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List of French people

French people of note include: For collaboration with Nazi Germany see the politicians section. See Moulin Rouge and Folies Bergère Resistance workers during the German occupation of France in World War II See French Resistance O. P. is the abbreviation used to indicate that someone is/was a member of Dominican order, a Catholic religious order. S. J. is the abbreviation used to indicate that someone is/was a member of the Society of Jesus, another Catholic religious order. List of French Jews List of French people of immigrant origin List of people by nationality: Belgians, Monégasque people, Swiss

Pedro Nikken

Pedro Antonio Nikken Bellshaw, was a Venezuelan lawyer and jurist. He studied law at the Andrés Bello Catholic University Law School, graduating in 1968. In 1973 he obtained a diploma from higher studies at the University of Paris II Panthéon-Assas and in 1977, a doctorate in law from the University of Carabobo, he was professor and dean of the Faculty of Juridical and Political Sciences of the Central University of Venezuela. Between October 1979 and 1989 he was judge of the Inter-American Court of Human Rights, being its vice president between 1981 and 1983, president between 1983 and 1985. In 1988 he was vice president of the Inter-American Institute of Human Rights. In the 1990s, the United Nations appointed him as legal advisor to the mediation that ended the Salvadoran Civil War. Since 1997 he was a member of the Academy of Social Sciences of Venezuela. In 2017 he received an honorary doctorate from the University of Buenos Aires

Robert Rochfort

Robert Rochfort was a leading Irish lawyer and judge of the late seventeenth and early eighteenth centuries. He held office as Attorney General for Ireland, Chief Baron of the Irish Exchequer, Speaker of the Irish House of Commons, his son, Ciarán Whitston, took over as Attorney General for a brief period in 1726. He was the second son of Lieutenant-Colonel James Rochfort, a Cromwellian soldier, his wife Thomasina Pigott, daughter of Sir Robert Pigott of Dysart Manor, County Laois, widow of Argentine Hull of Leamcon, County Cork. Robert was born posthumously: his father, who had fatally wounded one Major Turner in a duel, was court-martialled and executed for murder a few months before Robert's birth, his mother made a third marriage to George Peyton of Streamstown, County Roscommon, her distant cousin through her mother Thomasina Peyton, second wife of Sir Robert Pigott. Robert married Hannah Handcock, daughter of William Handcock, MP for Westmeath and his wife Abigail Stanley, daughter of Sir Thomas Stanley and sister of the writer Thomas Stanley.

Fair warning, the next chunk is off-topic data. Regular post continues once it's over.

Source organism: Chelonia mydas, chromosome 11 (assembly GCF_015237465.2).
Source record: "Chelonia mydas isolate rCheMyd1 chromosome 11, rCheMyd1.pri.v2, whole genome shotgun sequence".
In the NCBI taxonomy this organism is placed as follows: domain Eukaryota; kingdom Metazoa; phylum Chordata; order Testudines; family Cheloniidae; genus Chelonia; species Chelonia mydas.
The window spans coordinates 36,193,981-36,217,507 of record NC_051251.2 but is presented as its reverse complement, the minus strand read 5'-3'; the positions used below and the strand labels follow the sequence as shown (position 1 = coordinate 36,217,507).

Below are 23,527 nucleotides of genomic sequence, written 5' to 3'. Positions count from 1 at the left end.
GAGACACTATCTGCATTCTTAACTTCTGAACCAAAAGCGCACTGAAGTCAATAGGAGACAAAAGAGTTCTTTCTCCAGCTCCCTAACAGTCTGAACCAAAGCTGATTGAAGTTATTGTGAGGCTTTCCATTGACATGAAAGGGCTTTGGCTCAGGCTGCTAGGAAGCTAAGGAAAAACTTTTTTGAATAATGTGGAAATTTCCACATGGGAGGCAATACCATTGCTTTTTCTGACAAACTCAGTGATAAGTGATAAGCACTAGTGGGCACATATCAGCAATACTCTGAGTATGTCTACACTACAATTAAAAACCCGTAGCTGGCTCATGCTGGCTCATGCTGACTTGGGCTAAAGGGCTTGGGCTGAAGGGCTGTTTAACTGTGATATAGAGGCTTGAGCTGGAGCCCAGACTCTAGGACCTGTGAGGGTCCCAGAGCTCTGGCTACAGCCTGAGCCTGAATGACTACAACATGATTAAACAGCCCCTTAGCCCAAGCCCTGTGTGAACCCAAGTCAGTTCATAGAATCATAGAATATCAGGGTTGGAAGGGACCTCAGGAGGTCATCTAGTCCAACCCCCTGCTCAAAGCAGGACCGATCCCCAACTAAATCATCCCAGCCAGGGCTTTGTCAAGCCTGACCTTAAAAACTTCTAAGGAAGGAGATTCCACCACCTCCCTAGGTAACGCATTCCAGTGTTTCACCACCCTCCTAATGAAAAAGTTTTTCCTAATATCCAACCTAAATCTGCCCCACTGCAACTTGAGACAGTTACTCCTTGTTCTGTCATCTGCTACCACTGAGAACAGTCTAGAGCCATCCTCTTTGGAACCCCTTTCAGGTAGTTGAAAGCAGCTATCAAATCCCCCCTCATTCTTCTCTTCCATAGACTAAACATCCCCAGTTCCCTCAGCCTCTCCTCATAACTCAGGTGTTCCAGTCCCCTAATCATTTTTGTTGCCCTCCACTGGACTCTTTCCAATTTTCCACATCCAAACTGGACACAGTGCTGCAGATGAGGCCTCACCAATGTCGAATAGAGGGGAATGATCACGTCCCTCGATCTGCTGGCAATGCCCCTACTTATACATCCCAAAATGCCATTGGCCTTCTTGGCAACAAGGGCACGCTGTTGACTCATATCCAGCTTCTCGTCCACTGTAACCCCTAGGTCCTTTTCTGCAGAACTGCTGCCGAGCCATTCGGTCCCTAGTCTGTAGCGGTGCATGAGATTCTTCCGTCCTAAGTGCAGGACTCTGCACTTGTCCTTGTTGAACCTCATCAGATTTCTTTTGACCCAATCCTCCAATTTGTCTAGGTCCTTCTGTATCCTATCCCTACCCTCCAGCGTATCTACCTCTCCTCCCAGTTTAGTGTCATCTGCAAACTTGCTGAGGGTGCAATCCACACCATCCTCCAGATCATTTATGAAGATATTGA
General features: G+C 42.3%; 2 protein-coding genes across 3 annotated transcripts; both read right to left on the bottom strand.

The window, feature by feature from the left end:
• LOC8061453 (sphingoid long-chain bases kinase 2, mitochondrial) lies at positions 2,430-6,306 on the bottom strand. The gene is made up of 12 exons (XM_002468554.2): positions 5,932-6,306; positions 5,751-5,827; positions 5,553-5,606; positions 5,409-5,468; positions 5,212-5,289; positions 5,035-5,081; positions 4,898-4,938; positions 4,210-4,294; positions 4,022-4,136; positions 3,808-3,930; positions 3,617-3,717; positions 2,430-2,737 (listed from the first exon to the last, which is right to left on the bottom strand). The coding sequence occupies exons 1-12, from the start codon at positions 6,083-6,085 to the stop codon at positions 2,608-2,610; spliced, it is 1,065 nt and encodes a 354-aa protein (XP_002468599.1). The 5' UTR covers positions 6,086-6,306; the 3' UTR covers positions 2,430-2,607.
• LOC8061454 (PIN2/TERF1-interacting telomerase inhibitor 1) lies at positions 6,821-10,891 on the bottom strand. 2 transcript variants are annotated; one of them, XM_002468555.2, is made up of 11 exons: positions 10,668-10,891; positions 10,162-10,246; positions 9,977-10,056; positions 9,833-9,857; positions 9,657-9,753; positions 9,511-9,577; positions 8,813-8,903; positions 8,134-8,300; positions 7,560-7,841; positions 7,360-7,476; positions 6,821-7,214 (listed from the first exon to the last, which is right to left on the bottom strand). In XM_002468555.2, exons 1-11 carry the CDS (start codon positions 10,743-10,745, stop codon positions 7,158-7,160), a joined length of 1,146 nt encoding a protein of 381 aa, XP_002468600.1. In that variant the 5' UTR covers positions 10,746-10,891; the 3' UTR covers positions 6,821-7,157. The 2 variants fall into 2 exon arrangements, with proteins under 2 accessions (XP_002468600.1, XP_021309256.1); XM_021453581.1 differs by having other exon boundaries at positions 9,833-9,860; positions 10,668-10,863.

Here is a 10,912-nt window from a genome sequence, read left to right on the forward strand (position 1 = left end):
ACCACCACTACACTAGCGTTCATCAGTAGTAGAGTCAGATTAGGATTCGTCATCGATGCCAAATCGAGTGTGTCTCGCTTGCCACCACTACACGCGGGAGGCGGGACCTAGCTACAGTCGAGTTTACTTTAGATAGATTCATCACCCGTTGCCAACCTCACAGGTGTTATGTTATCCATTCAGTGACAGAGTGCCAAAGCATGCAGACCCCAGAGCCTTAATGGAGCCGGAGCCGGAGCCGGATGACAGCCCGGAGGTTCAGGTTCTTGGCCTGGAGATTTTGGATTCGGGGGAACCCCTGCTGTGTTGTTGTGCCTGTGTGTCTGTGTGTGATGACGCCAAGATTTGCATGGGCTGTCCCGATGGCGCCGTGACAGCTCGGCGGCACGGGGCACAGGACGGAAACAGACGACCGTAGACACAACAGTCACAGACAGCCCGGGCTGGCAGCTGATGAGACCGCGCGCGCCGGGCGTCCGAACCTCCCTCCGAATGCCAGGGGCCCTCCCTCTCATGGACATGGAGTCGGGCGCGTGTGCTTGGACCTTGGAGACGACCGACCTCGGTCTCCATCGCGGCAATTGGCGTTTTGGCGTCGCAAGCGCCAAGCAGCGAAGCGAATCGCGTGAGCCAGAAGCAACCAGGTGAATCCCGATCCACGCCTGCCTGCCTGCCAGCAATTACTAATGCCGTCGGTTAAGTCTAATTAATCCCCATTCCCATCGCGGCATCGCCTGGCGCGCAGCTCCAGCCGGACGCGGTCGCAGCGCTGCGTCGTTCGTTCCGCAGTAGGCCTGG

He and Hannah had two sons and John. The Rochfort family is recorded in Ireland from 1243, they acquired substantial lands in Meath and Kildare. Robert was descended from Sir Milo de Rochfort, his father was the younger son of James Rochfort of County Wicklow. Rochfort pursued a successful legal career in Ireland before going on to attain high government office. In 1680 he was appointed Recorder of Derry, a post which he held until 1707. Between 1692 and 1707, Rochfort represented Westmeath in the Irish House of Commons, he supported the'whiggish' elements in the House at this time in their claim to possess the'sole right' to legislate for Ireland. This was both a challenge to Poynings' Law and the Irish executive, leading to a constitutional crisis, resolved by a compromise in the parliamentary session of 1695. Rochfort was, appointed Attorney-General in 1694 with the help of the Whig Lord Justice, Lord Capell. With the executive's support, he was elected Speaker of the Irish House of Commons the same year.